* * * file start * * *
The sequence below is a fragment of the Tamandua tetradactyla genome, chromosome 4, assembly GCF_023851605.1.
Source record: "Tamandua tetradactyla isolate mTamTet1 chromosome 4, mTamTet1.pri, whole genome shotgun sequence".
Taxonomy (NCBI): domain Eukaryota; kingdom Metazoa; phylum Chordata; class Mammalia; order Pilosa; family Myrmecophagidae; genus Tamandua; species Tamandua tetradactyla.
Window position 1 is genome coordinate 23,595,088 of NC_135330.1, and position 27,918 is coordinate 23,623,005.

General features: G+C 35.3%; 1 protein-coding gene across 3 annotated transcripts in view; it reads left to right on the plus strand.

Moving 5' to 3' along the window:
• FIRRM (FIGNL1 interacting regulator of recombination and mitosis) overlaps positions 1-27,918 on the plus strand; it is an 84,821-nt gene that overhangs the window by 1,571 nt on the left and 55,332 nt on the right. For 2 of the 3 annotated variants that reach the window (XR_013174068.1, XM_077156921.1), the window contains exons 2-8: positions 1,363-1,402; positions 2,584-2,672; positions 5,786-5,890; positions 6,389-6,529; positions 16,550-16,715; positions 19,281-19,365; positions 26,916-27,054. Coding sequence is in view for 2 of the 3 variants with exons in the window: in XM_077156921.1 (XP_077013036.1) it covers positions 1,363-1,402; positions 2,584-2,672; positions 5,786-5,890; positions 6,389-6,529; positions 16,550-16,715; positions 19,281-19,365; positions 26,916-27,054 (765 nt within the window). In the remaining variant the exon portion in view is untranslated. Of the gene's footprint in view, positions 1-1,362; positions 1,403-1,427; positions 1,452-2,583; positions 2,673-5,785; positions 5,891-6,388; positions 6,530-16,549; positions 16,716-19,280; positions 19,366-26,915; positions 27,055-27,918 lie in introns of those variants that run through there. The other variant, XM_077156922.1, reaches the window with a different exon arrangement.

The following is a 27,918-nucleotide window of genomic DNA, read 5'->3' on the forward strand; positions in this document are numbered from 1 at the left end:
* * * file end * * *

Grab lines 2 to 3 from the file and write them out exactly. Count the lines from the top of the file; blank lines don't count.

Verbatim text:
Source record: "Tamandua tetradactyla isolate mTamTet1 chromosome 4, mTamTet1.pri, whole genome shotgun sequence".
Taxonomy (NCBI): domain Eukaryota; kingdom Metazoa; phylum Chordata; class Mammalia; order Pilosa; family Myrmecophagidae; genus Tamandua; species Tamandua tetradactyla.